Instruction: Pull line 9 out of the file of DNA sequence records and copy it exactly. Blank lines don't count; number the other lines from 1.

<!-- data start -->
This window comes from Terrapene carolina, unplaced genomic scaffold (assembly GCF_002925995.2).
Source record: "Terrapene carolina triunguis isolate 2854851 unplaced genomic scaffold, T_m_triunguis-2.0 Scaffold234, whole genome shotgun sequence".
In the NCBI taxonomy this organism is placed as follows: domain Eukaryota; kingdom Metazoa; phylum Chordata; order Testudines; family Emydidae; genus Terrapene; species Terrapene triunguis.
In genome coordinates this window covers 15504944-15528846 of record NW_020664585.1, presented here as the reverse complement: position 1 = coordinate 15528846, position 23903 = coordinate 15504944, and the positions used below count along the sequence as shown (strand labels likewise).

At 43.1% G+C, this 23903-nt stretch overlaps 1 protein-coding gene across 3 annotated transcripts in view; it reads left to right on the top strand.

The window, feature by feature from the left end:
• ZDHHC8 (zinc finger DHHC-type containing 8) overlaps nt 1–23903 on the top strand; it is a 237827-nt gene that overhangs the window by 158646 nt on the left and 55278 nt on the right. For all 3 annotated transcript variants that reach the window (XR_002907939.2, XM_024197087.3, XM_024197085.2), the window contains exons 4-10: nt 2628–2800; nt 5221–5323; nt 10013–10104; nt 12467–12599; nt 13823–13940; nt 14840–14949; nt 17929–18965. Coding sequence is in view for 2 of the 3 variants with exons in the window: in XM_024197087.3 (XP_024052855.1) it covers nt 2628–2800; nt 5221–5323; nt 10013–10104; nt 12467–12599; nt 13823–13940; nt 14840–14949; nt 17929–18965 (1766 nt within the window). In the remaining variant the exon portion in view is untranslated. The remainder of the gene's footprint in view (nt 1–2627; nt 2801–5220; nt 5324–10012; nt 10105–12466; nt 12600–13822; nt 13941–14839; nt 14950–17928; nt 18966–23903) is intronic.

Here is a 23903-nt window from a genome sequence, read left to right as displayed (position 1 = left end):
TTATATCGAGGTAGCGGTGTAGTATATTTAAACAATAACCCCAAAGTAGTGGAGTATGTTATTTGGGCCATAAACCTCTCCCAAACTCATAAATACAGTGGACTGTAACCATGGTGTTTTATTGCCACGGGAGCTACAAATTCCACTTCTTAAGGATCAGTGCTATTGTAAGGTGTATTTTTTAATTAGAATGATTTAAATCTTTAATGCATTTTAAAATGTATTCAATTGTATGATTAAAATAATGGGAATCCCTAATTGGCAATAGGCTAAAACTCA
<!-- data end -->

TTATATCGAGGTAGCGGTGTAGTATATTTAAACAATAACCCCAAAGTAGTGGAGTATGTTATTTGGGCCATAAACCTCTCCCAAACTCATAAATACAGTGGACTGTAACCATGGTGTTTTATTGCCACGGGAGCTACAAATTCCACTTCTTAAGGATCAGTGCTATTGTAAGGTGTATTTTTTAATTAGAATGATTTAAATCTTTAATGCATTTTAAAATGTATTCAATTGTATGATTAAAATAATGGGAATCCCTAATTGGCAATAGGCTAAAACTCA